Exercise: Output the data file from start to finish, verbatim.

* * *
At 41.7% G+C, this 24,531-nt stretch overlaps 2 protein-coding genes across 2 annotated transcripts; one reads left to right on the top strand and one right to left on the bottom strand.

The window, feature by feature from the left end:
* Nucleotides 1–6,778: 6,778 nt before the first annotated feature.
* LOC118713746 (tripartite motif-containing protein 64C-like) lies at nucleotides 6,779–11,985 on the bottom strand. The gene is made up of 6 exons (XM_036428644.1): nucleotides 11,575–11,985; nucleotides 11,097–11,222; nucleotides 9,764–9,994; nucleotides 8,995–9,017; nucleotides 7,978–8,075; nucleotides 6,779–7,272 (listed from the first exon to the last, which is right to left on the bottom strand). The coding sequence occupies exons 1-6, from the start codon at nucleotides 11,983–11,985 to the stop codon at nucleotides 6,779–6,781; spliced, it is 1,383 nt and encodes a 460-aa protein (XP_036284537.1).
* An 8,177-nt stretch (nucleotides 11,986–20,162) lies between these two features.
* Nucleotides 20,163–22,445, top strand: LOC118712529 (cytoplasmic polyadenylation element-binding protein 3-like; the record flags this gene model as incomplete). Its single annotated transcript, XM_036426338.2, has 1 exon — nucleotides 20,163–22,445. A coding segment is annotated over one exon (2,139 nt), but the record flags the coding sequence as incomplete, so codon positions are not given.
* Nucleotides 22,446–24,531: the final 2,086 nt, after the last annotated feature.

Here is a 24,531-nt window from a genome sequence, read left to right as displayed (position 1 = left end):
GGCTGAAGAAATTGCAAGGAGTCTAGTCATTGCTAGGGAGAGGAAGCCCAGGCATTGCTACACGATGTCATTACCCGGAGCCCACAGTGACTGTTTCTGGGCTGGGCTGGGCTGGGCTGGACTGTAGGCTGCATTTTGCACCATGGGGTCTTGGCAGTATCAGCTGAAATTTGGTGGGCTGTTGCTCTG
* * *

At 41.7% G+C, this 24,531-nt stretch overlaps 2 protein-coding genes across 2 annotated transcripts; one reads left to right on the top strand and one right to left on the bottom strand.

The window, feature by feature from the left end:
* Nucleotides 1–6,778: 6,778 nt before the first annotated feature.
* LOC118713746 (tripartite motif-containing protein 64C-like) lies at nucleotides 6,779–11,985 on the bottom strand. The gene is made up of 6 exons (XM_036428644.1): nucleotides 11,575–11,985; nucleotides 11,097–11,222; nucleotides 9,764–9,994; nucleotides 8,995–9,017; nucleotides 7,978–8,075; nucleotides 6,779–7,272 (listed from the first exon to the last, which is right to left on the bottom strand). The coding sequence occupies exons 1-6, from the start codon at nucleotides 11,983–11,985 to the stop codon at nucleotides 6,779–6,781; spliced, it is 1,383 nt and encodes a 460-aa protein (XP_036284537.1).
* An 8,177-nt stretch (nucleotides 11,986–20,162) lies between these two features.
* Nucleotides 20,163–22,445, top strand: LOC118712529 (cytoplasmic polyadenylation element-binding protein 3-like; the record flags this gene model as incomplete). Its single annotated transcript, XM_036426338.2, has 1 exon — nucleotides 20,163–22,445. A coding segment is annotated over one exon (2,139 nt), but the record flags the coding sequence as incomplete, so codon positions are not given.
* Nucleotides 22,446–24,531: the final 2,086 nt, after the last annotated feature.

Here is a 24,531-nt window from a genome sequence, read left to right as displayed (position 1 = left end):
GGCTGAAGAAATTGCAAGGAGTCTAGTCATTGCTAGGGAGAGGAAGCCCAGGCATTGCTACACGATGTCATTACCCGGAGCCCACAGTGACTGTTTCTGGGCTGGGCTGGGCTGGGCTGGACTGTAGGCTGCATTTTGCACCATGGGGTCTTGGCAGTATCAGCTGAAATTTGGTGGGCTGTTGCTCTG